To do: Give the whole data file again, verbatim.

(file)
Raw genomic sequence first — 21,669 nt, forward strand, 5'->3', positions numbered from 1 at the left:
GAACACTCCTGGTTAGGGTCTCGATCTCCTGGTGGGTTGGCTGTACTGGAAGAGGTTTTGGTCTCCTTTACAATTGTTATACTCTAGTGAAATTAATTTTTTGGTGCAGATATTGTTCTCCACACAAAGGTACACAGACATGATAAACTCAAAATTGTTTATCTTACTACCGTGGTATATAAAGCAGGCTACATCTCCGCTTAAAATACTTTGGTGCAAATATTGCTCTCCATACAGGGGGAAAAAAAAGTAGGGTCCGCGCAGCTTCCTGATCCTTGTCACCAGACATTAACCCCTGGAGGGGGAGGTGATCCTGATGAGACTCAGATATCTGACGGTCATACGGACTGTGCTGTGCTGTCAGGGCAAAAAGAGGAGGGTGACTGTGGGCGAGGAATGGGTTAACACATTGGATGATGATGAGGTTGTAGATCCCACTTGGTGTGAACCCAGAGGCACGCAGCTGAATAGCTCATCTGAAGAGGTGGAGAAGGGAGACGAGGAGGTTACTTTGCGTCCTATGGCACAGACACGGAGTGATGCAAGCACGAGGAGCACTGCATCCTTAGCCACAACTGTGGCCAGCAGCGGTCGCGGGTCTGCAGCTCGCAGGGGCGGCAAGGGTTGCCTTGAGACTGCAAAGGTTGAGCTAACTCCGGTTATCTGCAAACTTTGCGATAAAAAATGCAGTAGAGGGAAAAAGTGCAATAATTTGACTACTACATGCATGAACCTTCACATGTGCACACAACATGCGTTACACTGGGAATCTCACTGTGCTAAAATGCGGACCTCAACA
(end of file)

Raw genomic sequence first — 21,669 nt, forward strand, 5'->3', positions numbered from 1 at the left:
GAACACTCCTGGTTAGGGTCTCGATCTCCTGGTGGGTTGGCTGTACTGGAAGAGGTTTTGGTCTCCTTTACAATTGTTATACTCTAGTGAAATTAATTTTTTGGTGCAGATATTGTTCTCCACACAAAGGTACACAGACATGATAAACTCAAAATTGTTTATCTTACTACCGTGGTATATAAAGCAGGCTACATCTCCGCTTAAAATACTTTGGTGCAAATATTGCTCTCCATACAGGGGGAAAAAAAAGTAGGGTCCGCGCAGCTTCCTGATCCTTGTCACCAGACATTAACCCCTGGAGGGGGAGGTGATCCTGATGAGACTCAGATATCTGACGGTCATACGGACTGTGCTGTGCTGTCAGGGCAAAAAGAGGAGGGTGACTGTGGGCGAGGAATGGGTTAACACATTGGATGATGATGAGGTTGTAGATCCCACTTGGTGTGAACCCAGAGGCACGCAGCTGAATAGCTCATCTGAAGAGGTGGAGAAGGGAGACGAGGAGGTTACTTTGCGTCCTATGGCACAGACACGGAGTGATGCAAGCACGAGGAGCACTGCATCCTTAGCCACAACTGTGGCCAGCAGCGGTCGCGGGTCTGCAGCTCGCAGGGGCGGCAAGGGTTGCCTTGAGACTGCAAAGGTTGAGCTAACTCCGGTTATCTGCAAACTTTGCGATAAAAAATGCAGTAGAGGGAAAAAGTGCAATAATTTGACTACTACATGCATGAACCTTCACATGTGCACACAACATGCGTTACACTGGGAATCTCACTGTGCTAAAATGCGGACCTCAACA